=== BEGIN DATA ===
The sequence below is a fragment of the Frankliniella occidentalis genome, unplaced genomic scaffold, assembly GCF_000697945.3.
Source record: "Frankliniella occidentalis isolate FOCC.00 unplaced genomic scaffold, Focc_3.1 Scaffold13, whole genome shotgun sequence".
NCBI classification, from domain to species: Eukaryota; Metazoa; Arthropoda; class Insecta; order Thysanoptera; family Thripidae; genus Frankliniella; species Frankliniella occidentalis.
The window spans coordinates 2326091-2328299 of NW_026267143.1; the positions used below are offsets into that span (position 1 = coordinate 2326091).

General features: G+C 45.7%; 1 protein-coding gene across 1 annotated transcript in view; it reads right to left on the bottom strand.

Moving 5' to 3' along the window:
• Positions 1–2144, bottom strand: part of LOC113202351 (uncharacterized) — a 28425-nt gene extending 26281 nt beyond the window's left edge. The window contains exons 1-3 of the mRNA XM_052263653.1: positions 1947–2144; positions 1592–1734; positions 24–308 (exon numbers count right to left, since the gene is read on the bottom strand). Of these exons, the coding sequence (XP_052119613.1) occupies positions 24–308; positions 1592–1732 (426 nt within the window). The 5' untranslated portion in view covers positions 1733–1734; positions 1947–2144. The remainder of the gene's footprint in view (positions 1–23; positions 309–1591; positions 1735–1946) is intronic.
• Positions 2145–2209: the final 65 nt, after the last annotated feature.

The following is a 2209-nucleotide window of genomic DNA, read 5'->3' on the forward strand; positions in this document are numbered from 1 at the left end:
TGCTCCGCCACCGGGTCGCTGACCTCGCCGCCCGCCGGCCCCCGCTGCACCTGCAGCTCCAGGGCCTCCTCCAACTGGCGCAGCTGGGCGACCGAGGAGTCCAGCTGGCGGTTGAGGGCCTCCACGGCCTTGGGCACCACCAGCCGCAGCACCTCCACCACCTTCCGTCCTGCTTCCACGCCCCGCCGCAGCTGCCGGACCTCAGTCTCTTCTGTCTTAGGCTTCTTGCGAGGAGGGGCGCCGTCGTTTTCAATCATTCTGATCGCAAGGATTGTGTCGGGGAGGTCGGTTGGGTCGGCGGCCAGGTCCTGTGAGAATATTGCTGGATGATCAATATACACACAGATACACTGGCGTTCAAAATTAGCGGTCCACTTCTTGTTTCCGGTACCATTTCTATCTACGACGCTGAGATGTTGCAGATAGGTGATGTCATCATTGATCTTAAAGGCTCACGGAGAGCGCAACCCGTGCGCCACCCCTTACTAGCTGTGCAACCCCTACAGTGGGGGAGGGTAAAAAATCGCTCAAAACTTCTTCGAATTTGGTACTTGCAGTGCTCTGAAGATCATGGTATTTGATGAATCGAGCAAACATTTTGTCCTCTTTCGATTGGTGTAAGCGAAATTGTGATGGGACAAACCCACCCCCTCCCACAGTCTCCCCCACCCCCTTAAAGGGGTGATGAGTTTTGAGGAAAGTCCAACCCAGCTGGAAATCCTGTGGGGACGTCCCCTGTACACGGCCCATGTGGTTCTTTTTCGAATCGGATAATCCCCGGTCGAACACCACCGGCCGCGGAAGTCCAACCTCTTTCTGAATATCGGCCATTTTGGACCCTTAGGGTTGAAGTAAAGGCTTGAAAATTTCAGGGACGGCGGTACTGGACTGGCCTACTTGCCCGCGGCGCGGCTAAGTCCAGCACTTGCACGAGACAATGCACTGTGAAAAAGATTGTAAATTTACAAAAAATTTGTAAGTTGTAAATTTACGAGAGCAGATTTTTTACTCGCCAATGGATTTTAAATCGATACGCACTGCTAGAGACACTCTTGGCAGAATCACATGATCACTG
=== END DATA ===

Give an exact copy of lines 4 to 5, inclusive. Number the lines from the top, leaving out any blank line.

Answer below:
The window spans coordinates 2326091-2328299 of NW_026267143.1; the positions used below are offsets into that span (position 1 = coordinate 2326091).

General features: G+C 45.7%; 1 protein-coding gene across 1 annotated transcript in view; it reads right to left on the bottom strand.